(NASA) A recent upgrade to NASA’s Cold Atom Lab has enabled atom interferometry on the International Space Station (ISS), forming the basis of a new generation of exquisitely precise quantum sensors that scientists can use to explore the universe. Applications of these spaceborne quantum sensors include tests of general relativity, searches for dark energy and gravitational waves, spacecraft navigation and drag referencing, and gravity science, including planetary geodesy—the study of a planet’s shape, orientation, and gravity field.
Achieving atom interferometry in space had been a long-sought goal of NASA and the fundamental physics community. “The promise of very low temperature gases and effectively limitless free-fall time for space-based atom interferometry is expected to open a new regime of precision for inertial force and rotation measurements that could revolutionize both contemporary gravity science and spacecraft navigation capabilities in the near future,” said Dr. Jason Williams, a Principal Investigator for atom interferometry studies onboard ISS.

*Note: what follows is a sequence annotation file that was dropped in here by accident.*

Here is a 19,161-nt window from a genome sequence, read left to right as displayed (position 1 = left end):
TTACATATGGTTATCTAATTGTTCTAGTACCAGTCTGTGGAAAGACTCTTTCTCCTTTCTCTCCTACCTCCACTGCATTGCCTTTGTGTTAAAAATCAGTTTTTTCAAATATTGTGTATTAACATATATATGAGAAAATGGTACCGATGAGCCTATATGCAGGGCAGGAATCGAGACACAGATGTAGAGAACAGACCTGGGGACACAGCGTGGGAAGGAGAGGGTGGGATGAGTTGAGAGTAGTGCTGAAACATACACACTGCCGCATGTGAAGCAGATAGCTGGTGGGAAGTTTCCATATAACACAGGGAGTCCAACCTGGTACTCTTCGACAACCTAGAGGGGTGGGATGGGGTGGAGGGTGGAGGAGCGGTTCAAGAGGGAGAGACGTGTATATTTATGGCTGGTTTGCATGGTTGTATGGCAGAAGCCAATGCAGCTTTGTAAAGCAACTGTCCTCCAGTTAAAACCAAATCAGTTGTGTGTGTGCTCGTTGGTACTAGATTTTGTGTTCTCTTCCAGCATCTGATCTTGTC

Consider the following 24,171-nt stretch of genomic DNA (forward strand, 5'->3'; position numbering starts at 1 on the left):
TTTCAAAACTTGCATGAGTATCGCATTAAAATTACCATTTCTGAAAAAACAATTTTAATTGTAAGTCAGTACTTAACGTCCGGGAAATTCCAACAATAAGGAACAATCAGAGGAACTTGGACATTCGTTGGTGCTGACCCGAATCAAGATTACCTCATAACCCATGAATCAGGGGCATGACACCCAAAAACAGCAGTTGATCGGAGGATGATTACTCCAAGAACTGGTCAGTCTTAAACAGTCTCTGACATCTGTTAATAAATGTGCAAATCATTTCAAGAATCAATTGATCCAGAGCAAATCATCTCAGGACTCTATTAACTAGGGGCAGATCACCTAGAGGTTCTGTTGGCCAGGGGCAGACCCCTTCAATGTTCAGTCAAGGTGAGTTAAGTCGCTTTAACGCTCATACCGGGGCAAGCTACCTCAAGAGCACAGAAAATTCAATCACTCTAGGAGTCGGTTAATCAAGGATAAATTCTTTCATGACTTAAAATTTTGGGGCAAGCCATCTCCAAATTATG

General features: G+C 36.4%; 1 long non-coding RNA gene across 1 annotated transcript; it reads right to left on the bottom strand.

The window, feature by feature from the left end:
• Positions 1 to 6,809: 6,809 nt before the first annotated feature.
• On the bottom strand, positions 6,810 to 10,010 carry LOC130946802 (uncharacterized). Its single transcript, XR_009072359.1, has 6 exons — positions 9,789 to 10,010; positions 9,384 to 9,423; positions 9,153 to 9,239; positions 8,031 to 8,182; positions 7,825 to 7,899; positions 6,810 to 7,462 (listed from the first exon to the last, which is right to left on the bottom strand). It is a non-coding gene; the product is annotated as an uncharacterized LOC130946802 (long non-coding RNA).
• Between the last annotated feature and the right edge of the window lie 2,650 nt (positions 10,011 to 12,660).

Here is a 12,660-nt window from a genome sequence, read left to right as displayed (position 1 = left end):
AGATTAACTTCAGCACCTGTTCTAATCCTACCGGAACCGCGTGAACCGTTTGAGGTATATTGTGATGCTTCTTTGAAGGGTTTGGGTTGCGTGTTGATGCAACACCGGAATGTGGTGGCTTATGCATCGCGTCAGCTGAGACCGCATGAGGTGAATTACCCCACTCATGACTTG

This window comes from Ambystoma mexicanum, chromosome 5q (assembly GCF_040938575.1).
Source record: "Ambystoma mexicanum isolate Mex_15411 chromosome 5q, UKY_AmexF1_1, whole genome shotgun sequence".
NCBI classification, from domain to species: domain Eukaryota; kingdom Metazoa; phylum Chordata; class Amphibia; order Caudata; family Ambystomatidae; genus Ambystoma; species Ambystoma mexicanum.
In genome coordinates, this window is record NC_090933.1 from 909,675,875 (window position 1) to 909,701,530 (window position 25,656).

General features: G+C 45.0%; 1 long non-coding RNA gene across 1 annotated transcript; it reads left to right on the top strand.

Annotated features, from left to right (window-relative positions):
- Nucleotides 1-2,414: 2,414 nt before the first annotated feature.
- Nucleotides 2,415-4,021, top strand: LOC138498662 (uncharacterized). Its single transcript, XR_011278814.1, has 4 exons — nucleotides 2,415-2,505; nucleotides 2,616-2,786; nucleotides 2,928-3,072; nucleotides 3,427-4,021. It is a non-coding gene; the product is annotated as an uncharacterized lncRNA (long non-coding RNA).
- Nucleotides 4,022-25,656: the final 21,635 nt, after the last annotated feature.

This demonstration of matter-wave interferometry in space heralds a future in which space-based quantum sensors become a widely used tool for scientific exploration of the universe. Applications of the new technology include tests of general relativity, searches for dark energy and gravitational waves, spacecraft navigation, and prospecting for subsurface minerals on the moon and other planetary bodies.
The research was carried out at the Jet Propulsion Laboratory, California Institute of Technology, under a contract with the National Aeronautics and Space Administration.